“Our housing situation in California was a crisis before COVID, and the pandemic has only made it worse — this extension is key to making sure that more people don’t lose the safety net helping them keep their home,” said Senate President pro Tempore Toni G. Atkins (D-San Diego) “While our state may be emerging from the pandemic, in many ways, the lingering financial impact still weighs heavily on California families. People are trying to find jobs and make ends meet and one of the greatest needs is to extend the evictions moratorium—which includes maximizing the federal funds available to help the most tenants and landlords possible—so that they can count on a roof over their heads while their finances rebound.”
The National Housing Law Project, whose mission is to advance housing justice for poor people and communities, noted that Congress allocated nearly $50 billion in emergency rental assistance but those payments are just starting to go out from the states
According to Assembly Speaker Anthony Rendon (D-Lakewood), the key thing is to recognize that people in rental housing are still facing financial obstacles, even as the economy reopens. “This moratorium will keep families in homes, provide critical financial support to landlords, and help protect our supply of rental housing,” noted Rendon.
Assemblymember David Chiu (D-San Francisco), Chair of the Assembly Housing and Community Development Committee stated: “Even though our state has reopened, hundreds of thousands of Californians are grappling with rental debt and the threat of eviction. Removing eviction protections now, while billions of rent relief dollars are still available, would be a disaster and exacerbate our homelessness crisis. This proposal avoids a massive eviction cliff, allowing us to keep tenants in their homes and get landlords the financial support they need.”
Legislators said details on the proposed extension can be found in AB 832, the full text of which was not yet available at press time.
(Governor’s Office presser)
CALIFORNIA LAWMAKERS SEEK TO REMOVE ‘HIM’ FROM STATE LAWS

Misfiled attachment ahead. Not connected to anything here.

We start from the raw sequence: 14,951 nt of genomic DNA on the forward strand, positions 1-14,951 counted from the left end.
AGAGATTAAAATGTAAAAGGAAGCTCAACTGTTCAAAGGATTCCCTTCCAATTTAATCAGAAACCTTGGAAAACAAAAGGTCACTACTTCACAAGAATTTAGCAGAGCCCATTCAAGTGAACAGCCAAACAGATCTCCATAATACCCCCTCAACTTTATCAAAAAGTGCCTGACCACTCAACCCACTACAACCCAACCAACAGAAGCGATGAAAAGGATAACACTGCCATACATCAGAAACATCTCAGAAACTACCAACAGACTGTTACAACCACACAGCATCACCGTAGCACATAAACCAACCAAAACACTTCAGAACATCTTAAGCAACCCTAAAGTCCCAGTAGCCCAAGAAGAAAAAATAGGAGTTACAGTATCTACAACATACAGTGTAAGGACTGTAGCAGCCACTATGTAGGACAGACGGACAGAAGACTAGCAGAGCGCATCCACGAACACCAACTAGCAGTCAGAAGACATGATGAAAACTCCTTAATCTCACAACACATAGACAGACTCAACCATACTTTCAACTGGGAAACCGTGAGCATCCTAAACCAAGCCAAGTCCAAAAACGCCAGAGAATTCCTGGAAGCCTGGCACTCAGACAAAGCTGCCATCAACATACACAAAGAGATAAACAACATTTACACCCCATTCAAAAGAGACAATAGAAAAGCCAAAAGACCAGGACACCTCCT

SACRAMENTO — When California Gov. Gavin Newsom was searching for a new attorney general earlier this year, state Assemblywoman Rebecca Bauer-Kahan looked up the job requirements and made a surprising discovery: In many instances, the law assumed the attorney general is a man.
Sprinkled throughout the state code were references to "he" and "him" and "his" when referring to the attorney general and other statewide elected officials, even though Vice President Kamala Harris had been the state's first female attorney general and Eleni Kounalakis is the first woman to be elected lieutenant governor.
That will likely change after the state Legislature passed Bauer-Kahan's bill Thursday to update laws governing statewide elected officials with gender-neutral terms. The bill now heads to Newsom for his review.
"We have women serving in our highest offices, and the (sections) of the code referring to them only in the male pronoun was pretty shocking to me," said Bauer-Kahan, a Democrat from Orinda. "It doesn't represent where California is and where California is going."
The bill is part of a long process of updating state laws and documents with gender neutral terms. Across the country, many states have required all new legislation to be written this way. Minnesota did a complete statutory revision in 1986 to remove gender specific language, according to Mick Bullock, public affairs director for the National Conference of State Legislatures.
In recent years, California has passed laws allowing a third gender option on state driver's licenses, identification cards and birth certificates. Also Thursday, the Legislature approved a bill to allow people's gender to be recorded as nonbinary on death certificates, a major source of data for public health research.
A California law passed two years ago requires school districts to reissue high school diplomas to update a person's name and gender if it is different since graduation. This year, lawmakers are considering a bill by Assemblyman David Chiu that would do the same thing for college diplomas.
But updating California's laws will take more time. Usually whenever the Legislature passes a bill to change a law, it includes updated gender-neutral terms. But the state has tens of thousands of laws, so many that bound books — each with about 1,000 pages — fill an entire wall at the California State Library.
Bauer-Kahan's bill is an attempt to speed up that process. In 2019, the Legislature updated family law to include gender-neutral terms. This year, state Sen. John Laird has a bill that would update gender references in laws governing various state agencies, including the California Highway Patrol, the Department of Forestry and Fire Protection and the Department of Insurance.
"It's important to do this work," Bauer-Kahan said.
The legislation updating laws governing statewide elected officials is AB 378.
The legislation allowing nonbinary to be listed on death certificates is AB 439.